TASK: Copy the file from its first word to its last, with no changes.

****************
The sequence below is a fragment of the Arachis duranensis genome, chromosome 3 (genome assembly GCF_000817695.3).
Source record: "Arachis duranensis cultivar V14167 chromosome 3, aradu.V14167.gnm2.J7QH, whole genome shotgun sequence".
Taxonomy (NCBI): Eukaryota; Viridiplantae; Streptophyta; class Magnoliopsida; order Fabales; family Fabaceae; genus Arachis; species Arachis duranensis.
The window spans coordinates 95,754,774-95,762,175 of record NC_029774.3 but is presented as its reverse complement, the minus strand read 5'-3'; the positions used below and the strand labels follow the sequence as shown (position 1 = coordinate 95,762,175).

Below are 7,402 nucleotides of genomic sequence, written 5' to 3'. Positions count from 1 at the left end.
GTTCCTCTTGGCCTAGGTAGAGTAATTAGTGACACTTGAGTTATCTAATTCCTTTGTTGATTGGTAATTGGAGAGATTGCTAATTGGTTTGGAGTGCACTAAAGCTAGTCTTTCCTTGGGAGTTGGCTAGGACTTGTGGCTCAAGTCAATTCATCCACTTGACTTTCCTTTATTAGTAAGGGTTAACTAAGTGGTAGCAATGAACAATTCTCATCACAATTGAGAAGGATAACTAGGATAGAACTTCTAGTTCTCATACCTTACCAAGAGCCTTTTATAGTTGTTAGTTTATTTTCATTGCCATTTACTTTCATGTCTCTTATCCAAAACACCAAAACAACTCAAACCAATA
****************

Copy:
The sequence below is a fragment of the Arachis duranensis genome, chromosome 3 (genome assembly GCF_000817695.3).
Source record: "Arachis duranensis cultivar V14167 chromosome 3, aradu.V14167.gnm2.J7QH, whole genome shotgun sequence".
Taxonomy (NCBI): Eukaryota; Viridiplantae; Streptophyta; class Magnoliopsida; order Fabales; family Fabaceae; genus Arachis; species Arachis duranensis.
The window spans coordinates 95,754,774-95,762,175 of record NC_029774.3 but is presented as its reverse complement, the minus strand read 5'-3'; the positions used below and the strand labels follow the sequence as shown (position 1 = coordinate 95,762,175).

Below are 7,402 nucleotides of genomic sequence, written 5' to 3'. Positions count from 1 at the left end.
GTTCCTCTTGGCCTAGGTAGAGTAATTAGTGACACTTGAGTTATCTAATTCCTTTGTTGATTGGTAATTGGAGAGATTGCTAATTGGTTTGGAGTGCACTAAAGCTAGTCTTTCCTTGGGAGTTGGCTAGGACTTGTGGCTCAAGTCAATTCATCCACTTGACTTTCCTTTATTAGTAAGGGTTAACTAAGTGGTAGCAATGAACAATTCTCATCACAATTGAGAAGGATAACTAGGATAGAACTTCTAGTTCTCATACCTTACCAAGAGCCTTTTATAGTTGTTAGTTTATTTTCATTGCCATTTACTTTCATGTCTCTTATCCAAAACACCAAAACAACTCAAACCAATA